More examples emerge of media failure at swaying the national opinion.
A week ago, I covered how the media complex is losing its grip on controlling the news and its practice of driving particular issues. Recent months have shown the news outlets’ ability to steer narratives has not only waned but might be on the verge of dissipating. Now, we have some further examples of this loss of control.
For this second round, we can start with the big announcement that came on the heels of my last column, that being the demise of CNN+. While the new streaming service was fraught with deep problems from the start – many would say, since inception – it was still a bit of a surprise to see the parent company call for the entity’s outright cancellation.
This is a glaring example of both immense ineptitude and hubris: two character traits in full effect at the network. CNN, as a standard network, has been struggling for over a year. Its ratings have cratered, and they managed to pile on the scandals of the highest order in quick succession last fall. Among just the three cable news channels, CNN struggles to have any program crack the Top-30. No show comes close to reaching the 1-million viewer plateau, and their primetime lineup is topped by Anderson Cooper at 8 pm, with each successive hour seeing a drop in audience.
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To think that people who avoid their free broadcasts would pony up funds for additional, unwatchable content was a complete misfire, but they tossed a huge fortune at the launch, based on severely skewed projections. Sarah Fischer obtained some internal documents that reveal the fantasy realm these executives were operating within. They saw a day where subscribers would reach the 30-million level, comprised mostly of what they called ”CNN Superfans.”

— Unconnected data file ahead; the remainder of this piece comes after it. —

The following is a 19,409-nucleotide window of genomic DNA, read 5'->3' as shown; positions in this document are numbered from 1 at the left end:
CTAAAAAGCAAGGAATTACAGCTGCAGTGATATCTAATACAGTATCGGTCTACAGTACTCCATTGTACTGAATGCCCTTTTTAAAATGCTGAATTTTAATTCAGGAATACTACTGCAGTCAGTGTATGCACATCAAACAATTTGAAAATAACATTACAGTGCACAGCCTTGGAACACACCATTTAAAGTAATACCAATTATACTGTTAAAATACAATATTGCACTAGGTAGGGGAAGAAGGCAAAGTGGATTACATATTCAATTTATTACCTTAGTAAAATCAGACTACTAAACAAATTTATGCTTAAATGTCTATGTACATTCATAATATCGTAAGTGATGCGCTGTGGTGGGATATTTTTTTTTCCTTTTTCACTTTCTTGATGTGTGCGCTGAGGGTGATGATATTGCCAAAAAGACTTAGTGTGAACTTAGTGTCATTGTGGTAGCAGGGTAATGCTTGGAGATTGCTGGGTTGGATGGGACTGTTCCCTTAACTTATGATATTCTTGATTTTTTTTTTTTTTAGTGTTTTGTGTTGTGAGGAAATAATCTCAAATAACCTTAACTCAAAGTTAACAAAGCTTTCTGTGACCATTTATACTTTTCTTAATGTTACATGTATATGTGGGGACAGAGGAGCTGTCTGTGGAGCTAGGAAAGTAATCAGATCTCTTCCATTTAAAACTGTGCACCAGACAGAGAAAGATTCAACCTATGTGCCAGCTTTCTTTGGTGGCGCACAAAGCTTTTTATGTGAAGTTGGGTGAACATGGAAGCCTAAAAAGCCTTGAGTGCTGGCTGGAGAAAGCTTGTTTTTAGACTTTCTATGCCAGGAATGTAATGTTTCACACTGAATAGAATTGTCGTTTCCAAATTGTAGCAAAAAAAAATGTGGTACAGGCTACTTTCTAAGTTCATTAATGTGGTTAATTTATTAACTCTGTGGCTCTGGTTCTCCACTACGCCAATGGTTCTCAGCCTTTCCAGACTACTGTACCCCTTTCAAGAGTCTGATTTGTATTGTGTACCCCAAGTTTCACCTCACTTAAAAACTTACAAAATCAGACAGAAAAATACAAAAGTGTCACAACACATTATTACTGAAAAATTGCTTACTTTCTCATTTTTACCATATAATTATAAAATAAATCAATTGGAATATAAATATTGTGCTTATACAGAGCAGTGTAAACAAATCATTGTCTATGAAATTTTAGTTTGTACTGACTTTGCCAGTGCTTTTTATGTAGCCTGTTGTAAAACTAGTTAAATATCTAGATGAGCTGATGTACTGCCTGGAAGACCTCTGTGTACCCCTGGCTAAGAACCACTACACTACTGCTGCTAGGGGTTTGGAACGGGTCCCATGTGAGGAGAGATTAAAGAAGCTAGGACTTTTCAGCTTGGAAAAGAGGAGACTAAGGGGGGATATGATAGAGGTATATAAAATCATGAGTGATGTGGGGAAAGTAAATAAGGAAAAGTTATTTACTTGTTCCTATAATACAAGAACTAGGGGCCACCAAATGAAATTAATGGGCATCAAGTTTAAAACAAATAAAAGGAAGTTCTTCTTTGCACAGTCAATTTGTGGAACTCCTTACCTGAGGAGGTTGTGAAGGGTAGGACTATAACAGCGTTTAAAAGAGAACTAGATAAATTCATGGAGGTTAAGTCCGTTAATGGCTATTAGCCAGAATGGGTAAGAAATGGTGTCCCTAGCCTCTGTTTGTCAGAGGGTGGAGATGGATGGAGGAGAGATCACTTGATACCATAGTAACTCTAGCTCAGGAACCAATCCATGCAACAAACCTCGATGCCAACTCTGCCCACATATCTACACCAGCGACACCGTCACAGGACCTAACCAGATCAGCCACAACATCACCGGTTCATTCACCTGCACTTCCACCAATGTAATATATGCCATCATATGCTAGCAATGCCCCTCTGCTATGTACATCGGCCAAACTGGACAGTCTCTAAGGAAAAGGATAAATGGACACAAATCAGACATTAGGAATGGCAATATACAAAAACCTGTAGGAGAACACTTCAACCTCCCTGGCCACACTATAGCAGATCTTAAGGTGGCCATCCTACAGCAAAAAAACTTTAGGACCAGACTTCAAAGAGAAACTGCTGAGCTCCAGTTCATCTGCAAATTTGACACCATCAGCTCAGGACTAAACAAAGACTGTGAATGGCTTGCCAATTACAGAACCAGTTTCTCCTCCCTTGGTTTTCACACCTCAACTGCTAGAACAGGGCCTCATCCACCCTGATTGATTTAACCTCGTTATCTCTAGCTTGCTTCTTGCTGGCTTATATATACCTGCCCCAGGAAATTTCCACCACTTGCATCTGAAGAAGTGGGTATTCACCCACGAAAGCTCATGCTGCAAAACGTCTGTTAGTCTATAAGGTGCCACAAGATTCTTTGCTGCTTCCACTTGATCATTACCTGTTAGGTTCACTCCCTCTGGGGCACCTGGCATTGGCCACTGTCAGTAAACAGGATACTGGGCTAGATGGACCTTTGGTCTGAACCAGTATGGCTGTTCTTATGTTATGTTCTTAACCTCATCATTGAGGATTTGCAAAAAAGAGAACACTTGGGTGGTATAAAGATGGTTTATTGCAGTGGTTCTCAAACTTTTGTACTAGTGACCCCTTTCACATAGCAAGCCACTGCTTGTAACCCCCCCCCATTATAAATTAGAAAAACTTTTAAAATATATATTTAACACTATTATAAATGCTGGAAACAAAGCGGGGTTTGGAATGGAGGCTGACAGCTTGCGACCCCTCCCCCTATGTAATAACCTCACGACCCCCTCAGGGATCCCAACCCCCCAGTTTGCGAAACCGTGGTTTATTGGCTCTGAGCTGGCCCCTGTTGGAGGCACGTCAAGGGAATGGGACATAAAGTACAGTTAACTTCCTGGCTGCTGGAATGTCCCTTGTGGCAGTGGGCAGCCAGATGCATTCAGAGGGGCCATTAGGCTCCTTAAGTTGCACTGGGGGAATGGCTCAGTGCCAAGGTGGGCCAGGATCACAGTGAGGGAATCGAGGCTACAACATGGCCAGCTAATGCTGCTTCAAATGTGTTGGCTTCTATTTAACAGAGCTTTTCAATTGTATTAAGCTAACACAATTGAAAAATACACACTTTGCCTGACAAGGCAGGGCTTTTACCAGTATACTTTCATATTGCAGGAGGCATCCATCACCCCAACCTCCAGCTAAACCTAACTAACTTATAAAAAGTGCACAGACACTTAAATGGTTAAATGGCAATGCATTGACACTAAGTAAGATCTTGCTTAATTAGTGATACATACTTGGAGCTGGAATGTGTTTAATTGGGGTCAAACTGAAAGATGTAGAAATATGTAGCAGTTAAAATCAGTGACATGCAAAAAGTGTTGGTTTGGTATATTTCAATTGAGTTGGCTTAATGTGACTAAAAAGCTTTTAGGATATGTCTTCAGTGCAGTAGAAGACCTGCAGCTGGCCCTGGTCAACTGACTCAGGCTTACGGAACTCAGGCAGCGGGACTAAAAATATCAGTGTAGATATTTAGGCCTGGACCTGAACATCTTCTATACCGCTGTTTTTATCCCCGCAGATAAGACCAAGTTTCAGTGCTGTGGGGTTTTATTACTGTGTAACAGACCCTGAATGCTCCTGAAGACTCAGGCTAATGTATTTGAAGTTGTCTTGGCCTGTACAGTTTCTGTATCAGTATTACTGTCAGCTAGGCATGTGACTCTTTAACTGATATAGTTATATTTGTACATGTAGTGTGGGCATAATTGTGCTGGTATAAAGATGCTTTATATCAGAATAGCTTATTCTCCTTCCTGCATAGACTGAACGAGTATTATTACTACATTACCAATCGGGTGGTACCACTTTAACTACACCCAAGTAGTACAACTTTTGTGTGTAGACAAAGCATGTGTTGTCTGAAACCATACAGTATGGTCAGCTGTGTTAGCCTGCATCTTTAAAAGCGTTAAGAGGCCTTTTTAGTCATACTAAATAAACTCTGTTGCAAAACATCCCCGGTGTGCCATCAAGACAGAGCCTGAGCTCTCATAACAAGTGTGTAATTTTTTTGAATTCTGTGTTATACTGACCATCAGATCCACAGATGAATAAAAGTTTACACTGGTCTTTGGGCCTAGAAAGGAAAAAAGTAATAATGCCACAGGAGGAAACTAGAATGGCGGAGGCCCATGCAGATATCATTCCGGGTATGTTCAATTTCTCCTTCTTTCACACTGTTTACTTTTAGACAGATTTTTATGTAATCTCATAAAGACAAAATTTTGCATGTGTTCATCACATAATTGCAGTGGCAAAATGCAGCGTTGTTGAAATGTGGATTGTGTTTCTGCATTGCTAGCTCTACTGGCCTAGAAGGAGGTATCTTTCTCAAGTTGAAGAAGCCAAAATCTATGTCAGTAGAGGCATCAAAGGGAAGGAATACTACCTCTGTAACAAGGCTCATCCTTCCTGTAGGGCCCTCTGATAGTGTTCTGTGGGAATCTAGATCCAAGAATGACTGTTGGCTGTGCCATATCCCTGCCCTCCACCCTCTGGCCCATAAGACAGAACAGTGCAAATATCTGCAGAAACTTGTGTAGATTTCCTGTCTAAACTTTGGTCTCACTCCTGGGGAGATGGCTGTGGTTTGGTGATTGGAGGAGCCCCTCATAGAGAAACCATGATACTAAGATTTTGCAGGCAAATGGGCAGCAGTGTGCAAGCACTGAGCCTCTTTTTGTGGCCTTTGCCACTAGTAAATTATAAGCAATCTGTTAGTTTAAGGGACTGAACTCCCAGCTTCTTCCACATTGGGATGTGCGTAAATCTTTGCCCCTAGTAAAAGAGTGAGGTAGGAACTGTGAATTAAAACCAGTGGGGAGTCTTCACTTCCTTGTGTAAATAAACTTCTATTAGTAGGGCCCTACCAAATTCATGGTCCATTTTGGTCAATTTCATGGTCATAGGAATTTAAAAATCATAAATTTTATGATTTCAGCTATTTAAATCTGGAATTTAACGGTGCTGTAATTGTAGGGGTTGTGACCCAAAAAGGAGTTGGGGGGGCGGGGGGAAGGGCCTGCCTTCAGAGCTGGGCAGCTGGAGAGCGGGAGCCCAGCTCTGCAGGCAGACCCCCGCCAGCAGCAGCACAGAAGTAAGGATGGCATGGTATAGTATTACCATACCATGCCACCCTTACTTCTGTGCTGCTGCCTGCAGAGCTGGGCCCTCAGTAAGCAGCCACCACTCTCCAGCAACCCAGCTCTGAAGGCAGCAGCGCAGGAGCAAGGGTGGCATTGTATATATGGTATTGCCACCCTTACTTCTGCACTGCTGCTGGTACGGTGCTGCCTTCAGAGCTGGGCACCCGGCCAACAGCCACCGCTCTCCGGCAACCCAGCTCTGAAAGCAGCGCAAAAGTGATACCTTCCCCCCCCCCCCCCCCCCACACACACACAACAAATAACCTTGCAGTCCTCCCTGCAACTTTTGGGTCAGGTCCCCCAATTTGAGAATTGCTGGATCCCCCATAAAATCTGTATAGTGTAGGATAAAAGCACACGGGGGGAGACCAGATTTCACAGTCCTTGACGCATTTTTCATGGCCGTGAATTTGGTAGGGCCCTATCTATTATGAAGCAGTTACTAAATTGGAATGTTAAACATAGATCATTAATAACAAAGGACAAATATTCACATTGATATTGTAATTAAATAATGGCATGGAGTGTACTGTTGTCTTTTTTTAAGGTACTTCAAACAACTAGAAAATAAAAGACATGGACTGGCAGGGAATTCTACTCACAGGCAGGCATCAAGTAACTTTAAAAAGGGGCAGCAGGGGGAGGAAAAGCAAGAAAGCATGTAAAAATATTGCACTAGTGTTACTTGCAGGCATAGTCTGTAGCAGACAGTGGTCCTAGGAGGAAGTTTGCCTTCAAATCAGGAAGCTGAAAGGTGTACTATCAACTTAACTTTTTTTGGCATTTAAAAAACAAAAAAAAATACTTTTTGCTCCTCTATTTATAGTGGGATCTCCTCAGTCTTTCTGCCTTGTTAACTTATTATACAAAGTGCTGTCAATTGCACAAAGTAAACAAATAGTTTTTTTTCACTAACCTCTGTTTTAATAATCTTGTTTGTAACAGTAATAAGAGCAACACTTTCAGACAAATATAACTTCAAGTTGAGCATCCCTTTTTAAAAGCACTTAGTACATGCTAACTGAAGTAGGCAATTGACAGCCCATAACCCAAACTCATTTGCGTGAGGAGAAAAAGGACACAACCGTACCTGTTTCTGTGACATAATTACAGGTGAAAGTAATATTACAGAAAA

Internal research for CNN+ from a May 2021 research document obtained by Axios shows the value proposition for a paid news video service was never clear for consumers, who were increasingly suffering from news fatigue. one CNN source says that research — which was distributed widely within CNN — was eventually dismissed as inaccurate, another said it shows why employees outside of the CNN+ team were skeptical of the service.
A sign of the gaslighting, smoke-blowing, and sheer audacious lying expected from the network these days was displayed by Brian Stelter, as he addressed CNN+’s implosion. Instead of analyzing the issues that cause this historic fiasco, Stelter attempted impotent spin, saying, “It’s too early to know if this product and this service was a success or a failure. You know you’ve got all the haters today saying this thing was a failure. I don’t know we can even ever assess that.”
At least $300 million was spent setting up and promoting CNN+, and the announcement it was being shuttered came after just 24 days of broadcast. That totals out to $12.5 million per day, Brian. I think it is very safe to say this was an abject disaster. But this is hardly the lone example, of late, that the press is holding little sway with the general public.